The Old City is at it again. This morning, the Women of the Wall went to the Kotel for Rosh Chodesh (the new moon/month) prayers, something they’ve been doing for awhile. One of our first posts was about the arrests of Women of the Wall worshippers (as an aside – we’re quickly approaching our one year anniversary. This is very exciting).
This month was meant to be celebratory. These Rosh Chodesh events have been marred by arrests and detainments of female worshippers, but on April 25th, a few short weeks ago, the Israeli Supreme Court found that the arrested women were not disturbing the peace, and police should not detain worshipers. This was to be the first month that these women would pray in peace.
Members of Women of the Wall hold their monthly prayer service, wearing prayer shawls, at the Western Wall in Jerusalem, May 10, 2013. Photo by Tali Mayer/Haaretz
Instead, a wave of ultra-Orthodox rabbis and Knesset members called on Orthodox women and seminary girls to show up to create a physical barrier so the Women of the Wall could not pray today. From all reports, hundreds showed up. Haaretz liveblogged the event. What bothered me and intrigued me most were the following developments:
6:45 A.M. Western Wall swarming with ultra-Orthodox protestors, making it difficult for Women of the Wall to approach.
6:53 A.M. Riot police forces form a human chain, creating a barrier between members of Women of the Wall and ultra-Orthodox protestors.
7:00 A.M. Ultra-Orthodox screaming “Nazis” at police as Women of the Wall try to make their way.
7:10 A.M. Thosands of ultra-Orthodox men wearing prayer shawls, surround the members of Women of the Wall and their supporters, about two hundred men and women. Riot police forces trying to separate the two groups and allow the women to continue their prayer.
7:50 A.M. Ultra-Orthodox girls say they were said to come the Western Wall, but some were not sure why. “We were told to come here,” one said. “We thought that the women are praying at the men’s plaza,” another tells Haaretz.
8:20 A.M. As morning prayers come to a close, police form a human barricade to aid the group of women and their supporters out of the Western Wall plaza. Ultra-Orthodox protesters try to break through the police barricade.
8:35 A.M. Jerusalem Police Commander Yossi Parienti: “I hope that ahead of next month a new arrangement will be found. It’s not pleasant to see the Wall like that, it’s like a battlefield.”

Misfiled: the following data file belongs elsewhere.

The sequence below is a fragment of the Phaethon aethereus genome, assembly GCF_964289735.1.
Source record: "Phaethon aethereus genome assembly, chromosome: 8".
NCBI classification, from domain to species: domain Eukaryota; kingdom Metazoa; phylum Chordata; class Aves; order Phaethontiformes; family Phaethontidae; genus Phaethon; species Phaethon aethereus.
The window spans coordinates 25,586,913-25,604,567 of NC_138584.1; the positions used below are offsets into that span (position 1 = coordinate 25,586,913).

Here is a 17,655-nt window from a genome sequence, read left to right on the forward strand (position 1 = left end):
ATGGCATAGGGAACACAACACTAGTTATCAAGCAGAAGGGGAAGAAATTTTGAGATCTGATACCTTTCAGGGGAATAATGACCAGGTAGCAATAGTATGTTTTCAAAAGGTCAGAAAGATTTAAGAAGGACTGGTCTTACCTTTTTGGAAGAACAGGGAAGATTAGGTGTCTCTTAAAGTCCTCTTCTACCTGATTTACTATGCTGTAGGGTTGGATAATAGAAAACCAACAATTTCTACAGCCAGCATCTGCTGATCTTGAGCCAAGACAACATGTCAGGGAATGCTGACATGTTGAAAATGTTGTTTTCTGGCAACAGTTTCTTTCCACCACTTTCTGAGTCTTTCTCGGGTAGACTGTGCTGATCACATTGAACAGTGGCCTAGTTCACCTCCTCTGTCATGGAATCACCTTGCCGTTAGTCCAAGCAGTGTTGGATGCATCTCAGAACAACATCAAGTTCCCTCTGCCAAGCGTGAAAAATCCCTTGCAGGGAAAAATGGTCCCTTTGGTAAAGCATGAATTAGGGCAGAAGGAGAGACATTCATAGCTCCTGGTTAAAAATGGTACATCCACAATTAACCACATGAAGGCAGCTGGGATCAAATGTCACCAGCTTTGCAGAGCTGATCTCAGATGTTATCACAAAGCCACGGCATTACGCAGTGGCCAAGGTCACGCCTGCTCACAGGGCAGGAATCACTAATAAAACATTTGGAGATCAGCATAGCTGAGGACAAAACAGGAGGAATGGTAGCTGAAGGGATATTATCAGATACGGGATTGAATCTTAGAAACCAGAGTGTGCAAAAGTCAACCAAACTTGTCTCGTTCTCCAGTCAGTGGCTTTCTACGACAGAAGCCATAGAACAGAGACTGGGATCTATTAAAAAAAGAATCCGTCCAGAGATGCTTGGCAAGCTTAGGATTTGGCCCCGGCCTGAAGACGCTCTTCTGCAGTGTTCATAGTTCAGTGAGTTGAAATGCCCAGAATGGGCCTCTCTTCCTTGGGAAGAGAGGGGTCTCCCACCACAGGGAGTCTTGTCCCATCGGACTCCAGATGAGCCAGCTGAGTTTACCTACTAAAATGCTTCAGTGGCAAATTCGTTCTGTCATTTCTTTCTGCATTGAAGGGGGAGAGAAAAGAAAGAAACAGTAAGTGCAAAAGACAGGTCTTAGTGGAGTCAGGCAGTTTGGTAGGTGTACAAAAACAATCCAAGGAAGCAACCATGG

8:55 A.M. Ultra-Orthodox protesters are throwing rocks at the members of Women of the Wall and at their supporters outside the Western Wall.
9:02 A.M. “No one wanted it to come to this,” Kotel Rabbi Shmuel Rabinowitz says. “I ask everyone: please leave the Western Wall out of any dispute.” Rabinowitz calls on Prime Minister Benajmin Netanyahu and Minister for Religious Affairs Naftali Bennet to find a solution that would be accepted be all factions. (Army Radio)
9:15 A.M. Police arrested three Haredi men suspected of disrupting the peace during morning prayers at the Western Wall.
I found it encouraging that our police force changed so quickly – a month ago, it was detaining women for the perceived violation of a law to uphold Jewish tradition. Today, it created a human chain to protect the women the Supreme Court found were not breaking any laws.
Border Police barricade part of the Western Wall plaza Friday morning as Women of the Wall make their way to the Jewish site to hold prayers on the first of the month of Sivan. (photo credit: Michal Shmulovich/Times of Israel staff)
Though Rabbi of the Western Wall Shmuel Rabinovich had called for calm and unity, he has been crystal clear about his opposition to Women of the Wall in the past. The rabbi released a statement last November after Anat Hoffman, executive director of Women of the Wall, was arrested, stating
The Western Wall is the place of prayer for every individual in the nation, and as such, it must carefully safeguard the individual’s right to privacy and respect during the precious moments of prayer. The secret of the Western Wall is the secret of diminution which demands that each one of us minimize the traditions in which we differ and focus on what is common and which unifies us
Unfortunately, that hasn’t been my experience, or that of many others, when visiting the Kotel. Rabbi Rabinovich has regularly referred to WoW as extremist. JPost just published an interview with the Rabbi from today, in which he begs the Women to stop the monthly prayers, that such action “stabs” a certain group of Jews in the heart (so much for WordPress’s limited embedding options.. It’s Friday and I’m a bit too lazy to rip the video, upload it to YouTube, then embed it below. The whole article is here). Here’s a video of the scene at the kotel this morning, though:
I think Sophia and I have been pretty clear throughout this last year on where we stand on religious pluralism, the use of religious sites for all parties, and all that, so I won’t belabor the point. Hopefully, though, this is a beginning to a larger dialogue, with a place at the table for Reform and Conservative Judaism validated, in a way, by Israel’s Supreme Court. What could be next? Weddings performed by Conservative Rabbis in Israel? Well, I’m scared.
I just wanted to add Women of the Wall’s video of today’s events. I wonder what sort of fall-out this will create with young Jewish women. I’m interested to see what happens to those young seminary girls who showed up today – will they cling closer to their communities, or seek solidarity with their fellow women?